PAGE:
“One of the things we were able to do is capitalize on the resources of Jensen Precast as a company. All of the buildings were produced out of our Las Vegas plant because that’s where our tooling and our knowledge base is for those types of structures.”

The 22 underground vaults were produced at the Jensen Precast Orland, California, facility. “It was only a couple hours from the site,” Black says. “So we had them cast the required vaults to really save us on trucking, because you can only put two of those vaults on a truck at one time.”

3D Modeling and In House Design

Brandi Gentry-Dunn, Engineering Product Designer at Jensen Precast headquarters in Reno, Nevada, designed the buildings with help from Engineering Intern Morgan Baumann. The structures were cast with a board-and-batten and shiplap finish to mimic rough hewn wood timbers and stained java brown to blend into the forest setting.

Employing In house building design with 3D modeling, Gentry-Dunn worked with Black and his team, who were communicating with the El Dorado Irrigation District team to tweak the design.

“With each building we learned more, and now we’re to the point where we’re able to reduce our building time by about half in producing models and drawings,” Gentry-Dunn explains. “So we’ve really come a long way with our 3D modeling capabilities.”

Before installing the buildings, the Jensen Precast crew teamed up with the contractor to set the vaults and align them to ensure that the restroom installations would go smoothly. They planned to install the 10 buildings at Silver Lake Campground in just three days.

In early September 2020, the Las Vegas production crew loaded the buildings onto the trucks, which left for Minden, Nevada, where they would wait at the Nevada-California border for the pilot car to escort them, one by one, to the site. The two hour roundtrip from the border to the campground gave the installation crew enough time to transfer a restroom building from the delivery vehicle to the steerable trailer, install the building, and return to wait for the next delivery. The crews installed four buildings the first day, five the second day, with the tenth building installed on the third day.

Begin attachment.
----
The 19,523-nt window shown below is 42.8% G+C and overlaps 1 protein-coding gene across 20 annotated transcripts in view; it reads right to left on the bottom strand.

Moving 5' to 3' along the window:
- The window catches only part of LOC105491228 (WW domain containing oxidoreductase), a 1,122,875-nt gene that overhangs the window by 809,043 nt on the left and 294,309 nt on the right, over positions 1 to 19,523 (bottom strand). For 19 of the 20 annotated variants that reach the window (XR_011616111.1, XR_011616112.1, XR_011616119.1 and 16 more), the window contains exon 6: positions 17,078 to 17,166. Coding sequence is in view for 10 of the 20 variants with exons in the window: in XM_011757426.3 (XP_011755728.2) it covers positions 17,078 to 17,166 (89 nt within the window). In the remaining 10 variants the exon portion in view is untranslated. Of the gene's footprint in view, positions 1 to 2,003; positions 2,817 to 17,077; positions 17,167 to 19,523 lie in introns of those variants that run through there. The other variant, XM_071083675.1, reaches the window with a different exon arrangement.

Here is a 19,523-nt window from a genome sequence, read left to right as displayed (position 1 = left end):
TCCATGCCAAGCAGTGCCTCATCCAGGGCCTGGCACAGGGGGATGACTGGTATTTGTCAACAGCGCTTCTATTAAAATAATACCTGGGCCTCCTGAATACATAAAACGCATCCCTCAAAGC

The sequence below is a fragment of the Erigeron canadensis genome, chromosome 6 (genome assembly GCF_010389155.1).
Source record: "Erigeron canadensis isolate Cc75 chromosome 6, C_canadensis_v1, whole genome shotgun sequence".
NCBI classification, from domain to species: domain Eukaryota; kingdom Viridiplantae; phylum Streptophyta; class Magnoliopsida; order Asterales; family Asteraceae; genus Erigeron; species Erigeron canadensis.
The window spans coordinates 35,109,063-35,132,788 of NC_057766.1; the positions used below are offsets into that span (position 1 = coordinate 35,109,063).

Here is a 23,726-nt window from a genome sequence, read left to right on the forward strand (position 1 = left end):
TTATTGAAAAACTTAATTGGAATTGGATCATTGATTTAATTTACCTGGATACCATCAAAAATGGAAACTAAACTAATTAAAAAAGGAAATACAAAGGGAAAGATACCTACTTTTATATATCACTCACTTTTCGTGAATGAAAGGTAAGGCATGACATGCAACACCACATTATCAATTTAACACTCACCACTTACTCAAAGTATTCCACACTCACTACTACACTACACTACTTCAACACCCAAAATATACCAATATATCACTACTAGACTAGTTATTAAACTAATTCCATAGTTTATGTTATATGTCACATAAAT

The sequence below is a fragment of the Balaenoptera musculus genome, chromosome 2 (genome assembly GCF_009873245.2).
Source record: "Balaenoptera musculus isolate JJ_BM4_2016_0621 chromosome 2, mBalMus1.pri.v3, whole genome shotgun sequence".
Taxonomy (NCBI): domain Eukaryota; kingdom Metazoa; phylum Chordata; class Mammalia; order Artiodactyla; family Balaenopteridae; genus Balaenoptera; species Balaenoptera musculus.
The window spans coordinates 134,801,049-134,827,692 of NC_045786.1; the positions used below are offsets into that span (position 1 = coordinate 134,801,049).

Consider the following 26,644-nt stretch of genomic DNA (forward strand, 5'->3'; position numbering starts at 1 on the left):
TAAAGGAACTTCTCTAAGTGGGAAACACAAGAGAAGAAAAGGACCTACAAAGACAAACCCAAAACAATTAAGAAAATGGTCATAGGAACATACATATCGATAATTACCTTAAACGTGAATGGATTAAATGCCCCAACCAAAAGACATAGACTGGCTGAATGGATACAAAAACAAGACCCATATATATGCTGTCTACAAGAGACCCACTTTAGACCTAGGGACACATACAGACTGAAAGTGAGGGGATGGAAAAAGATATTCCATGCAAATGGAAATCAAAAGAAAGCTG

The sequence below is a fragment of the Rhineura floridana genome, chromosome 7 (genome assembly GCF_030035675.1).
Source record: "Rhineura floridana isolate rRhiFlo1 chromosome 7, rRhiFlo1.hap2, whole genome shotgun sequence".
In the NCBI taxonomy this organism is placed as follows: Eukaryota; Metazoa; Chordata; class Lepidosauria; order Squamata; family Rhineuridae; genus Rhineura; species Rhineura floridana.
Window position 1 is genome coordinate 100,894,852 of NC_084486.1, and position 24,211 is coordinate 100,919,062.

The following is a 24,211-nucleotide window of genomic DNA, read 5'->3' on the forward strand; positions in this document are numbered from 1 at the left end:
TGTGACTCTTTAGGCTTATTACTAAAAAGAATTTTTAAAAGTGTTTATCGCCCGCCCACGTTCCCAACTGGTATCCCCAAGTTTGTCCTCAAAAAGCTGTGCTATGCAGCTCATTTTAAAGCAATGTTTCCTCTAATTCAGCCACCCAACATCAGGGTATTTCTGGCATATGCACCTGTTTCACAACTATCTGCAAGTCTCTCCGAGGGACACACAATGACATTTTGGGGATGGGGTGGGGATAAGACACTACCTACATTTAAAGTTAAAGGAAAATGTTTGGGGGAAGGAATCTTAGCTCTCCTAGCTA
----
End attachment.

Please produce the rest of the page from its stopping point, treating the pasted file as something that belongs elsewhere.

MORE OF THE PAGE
George Ackerman, the onsite construction inspector for the El Dorado Irrigation District, witnessed the teamwork. The site preparation with the installation of the tanks and the coordination among the various crews was integral to the success of the project. “They definitely didn’t understaff any of that work,” Ackerman says. “We were all impressed for three days how well it all went without a hiccup.”

Beating the Weather

“Everybody worked together and communicated, and we were able to get it done,” Black says. “The big push was to get these buildings installed so they could get asphalt down before the weather turned too cold.”

For Site Foreman Shawn Patterson, it was his first one on one project with Jensen Precast and he was happy with the results. “Jensen Precast is fantastic to work with,” Patterson says. “They were able to get in and out, and make everything work. We were able to work on other projects while they were setting the restrooms.”

The Forest Service also played an important role, Patterson says. “They were open to the idea of widening the road, and they allowed me to pick and choose which trees needed to go,” he says. “These buildings are not cheap. We needed to be able to get them in place quickly, and they were open to the idea of whatever it takes to make it look good. And of course you can’t tell that we even removed any trees now that we’re buttoning it back up. It looks fantastic. It’s absolutely gorgeous.”

When your project calls for redefined infrastructure that includes small buildings, contact Jensen Precast by calling (775) 352-2700 or simply fill out an online contact form here.